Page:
Sunday, July 26, 2009

Summer Reading II

On May 24, at the beginning of the third week of my summer vacation, I wrote about some books I had started reading at the beginning of the summer. As expected, I have read a few more. Here are three more highlights from my Summer 2009 Reading List.

The Confessions of St. Augustine
I have two reasons for picking this famous work up, and both reasons presented themselves in pairs. I have two friends who mentioned that they were reading Confessions this summer, and I have two classes this fall in which it is quite likely that I will have to read at least parts of Confessions. I am glad I started it this summer: it is not the easiest book to read.

British History for Dummies
Seán Lang
I will probably be going to London next summer with Arts in London, the Conservatory’s biannual study abroad program. I have always had a moderate interest in the United Kingdom, so this summer I finally got around to getting my bearings on the place. This particular book is a through if lengthy survey of the history of the region of the world that is the modern-day United Kingdom.

This Is Your Brain on Music: The Science of a Human Obsession
Daniel J. Levitin
I borrowed this book from a friend at school near the end of the spring semester (I happened to be in his room while he was packing and he offered it to me while clearing his bookshelves), but it took the recommendation of another friend for me to start reading it. This book discusses music (both listening and performing) from the perspectives of neurobiology and psychology. I took a survey course in psychology in high school, so it has been interesting to see some of those ideas applied to my major field of study.

As you can tell from this post and from the May 24 post, I have not read much fiction this summer. I actually just realized that myself when writing this post. Thinking back, I realized that the only substantial works of fiction I have read besides Follett’s Pillars of the Earth (mentioned on May 24) are Harry Potter and the Half-Blood Prince in preparation for seeing the movie of the same name and Harry Potter and the Deathly Hallows because it was sitting next to the former on my shelf. (Both authors are British, incidentally.) The small amount of fiction on my reading list might be proof that I should not be an English major.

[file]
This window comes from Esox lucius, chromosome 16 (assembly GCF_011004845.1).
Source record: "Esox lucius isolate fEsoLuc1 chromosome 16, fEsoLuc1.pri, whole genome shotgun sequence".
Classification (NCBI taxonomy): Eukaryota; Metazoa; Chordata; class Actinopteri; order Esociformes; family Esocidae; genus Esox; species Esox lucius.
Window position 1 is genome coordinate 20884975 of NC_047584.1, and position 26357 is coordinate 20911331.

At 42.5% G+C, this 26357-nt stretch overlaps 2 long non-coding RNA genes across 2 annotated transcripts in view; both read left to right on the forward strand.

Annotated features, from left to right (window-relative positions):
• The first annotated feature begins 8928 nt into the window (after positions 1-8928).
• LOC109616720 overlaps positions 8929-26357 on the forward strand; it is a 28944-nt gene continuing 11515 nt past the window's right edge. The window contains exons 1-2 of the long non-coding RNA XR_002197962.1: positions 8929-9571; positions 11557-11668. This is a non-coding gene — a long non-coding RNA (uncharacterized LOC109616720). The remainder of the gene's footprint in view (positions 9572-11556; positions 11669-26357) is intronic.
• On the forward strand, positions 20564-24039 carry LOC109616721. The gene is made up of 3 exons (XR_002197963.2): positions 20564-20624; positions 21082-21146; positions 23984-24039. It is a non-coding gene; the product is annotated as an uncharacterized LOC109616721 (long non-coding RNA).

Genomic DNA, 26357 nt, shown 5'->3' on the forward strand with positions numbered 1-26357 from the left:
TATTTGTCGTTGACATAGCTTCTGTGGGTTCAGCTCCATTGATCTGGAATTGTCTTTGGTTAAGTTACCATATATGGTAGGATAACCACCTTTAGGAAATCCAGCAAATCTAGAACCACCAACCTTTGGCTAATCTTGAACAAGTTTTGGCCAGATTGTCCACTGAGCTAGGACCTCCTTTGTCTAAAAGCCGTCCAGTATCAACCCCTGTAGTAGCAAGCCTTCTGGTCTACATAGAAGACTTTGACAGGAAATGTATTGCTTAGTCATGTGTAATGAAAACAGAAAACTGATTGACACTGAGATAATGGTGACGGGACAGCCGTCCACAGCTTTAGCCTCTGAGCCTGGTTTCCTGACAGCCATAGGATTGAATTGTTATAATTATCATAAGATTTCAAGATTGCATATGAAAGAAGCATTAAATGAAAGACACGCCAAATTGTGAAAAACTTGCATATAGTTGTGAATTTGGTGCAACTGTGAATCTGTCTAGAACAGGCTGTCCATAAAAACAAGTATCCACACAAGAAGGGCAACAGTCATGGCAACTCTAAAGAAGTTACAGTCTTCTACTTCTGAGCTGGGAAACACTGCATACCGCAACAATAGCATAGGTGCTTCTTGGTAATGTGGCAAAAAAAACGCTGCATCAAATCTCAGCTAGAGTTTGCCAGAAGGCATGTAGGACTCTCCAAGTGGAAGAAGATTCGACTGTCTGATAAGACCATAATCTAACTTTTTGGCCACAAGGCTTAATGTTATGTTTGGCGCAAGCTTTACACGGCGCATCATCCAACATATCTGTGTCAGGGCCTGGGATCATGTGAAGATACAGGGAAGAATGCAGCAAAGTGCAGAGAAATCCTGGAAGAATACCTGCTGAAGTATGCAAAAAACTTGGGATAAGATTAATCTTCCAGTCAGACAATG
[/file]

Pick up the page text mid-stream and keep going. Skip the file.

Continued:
I have no problem with fiction, of course, and certainly not the masterpieces of English-language literature (my high school English classes were all a challenge for me but in retrospect I can see that I learned a lot) – living with an English major for a year may have had something to do with that. I guess I just have the kind of mind that leans toward nonfiction. Perhaps now that I have identified it, I can make a more active effort to pursue fiction in my leisure reading.

So, there you have it – part two of a summary of my summer leisure reading. It is interesting to note that with the exception of the two Harry Potter novels, none of books I have mentioned in these two posts are books that I actually own. So the library was definitely a good invention.

This is Rubio, over and out.

Thursday, July 16, 2009

In Defense of Public Transportation

In the two-plus decades I have been part of this world, I have ridden in a number of private vehicles. The first family car I remember is a 1989 Volvo, and my parents currently own a 2003 Toyota Matrix. I have also been a passenger (and sometimes even a driver) of my friends’ assorted cars and similar vehicles. I have ridden in limousines and even a jaguar. Cars are a worthy invention.

But I have no desire to own a car. I feel that, for where I see myself in my early adulthood, the costs outweigh the benefits. I dislike the thought of scraping together money to initially buy a car, and then the regular expenditures for gas, repairs, parking, and insurance.

Instead, I would rather avail myself of public transportation. I consider it to be an essential industry. And thankfully, even mid-range municipalities have such an industry to some degree. A major metropolis like Chicago, where if I have my way I will end up after college, has an equally massive public transportation system.

My personal favorite elements of Chicago’s public transportation system are the Chicago Transit Authority’s rapid transit system and Metra commuter rail. The former provides quick access between most major points in the city itself and several of its closest suburbs (I use it mostly to get from Oak Park to downtown); the latter provides regular access from the city to epicenters within the six-county area (I use it mostly for transit between Wheaton and Oak Park or Chicago). It is all really quite simple. Get on, take a seat, and get off. It provides a handy opportunity to catch up on some reading, too.

In my adult life, I would much rather spend a few hundred dollars a month on public transportation than probably a thousand dollars a month on the costs of owning a car. Public transportation may not take you from portal to portal, but a few blocks’ walk on either end is an easy way to get a bit of exercise.

This is Rubio, over and out.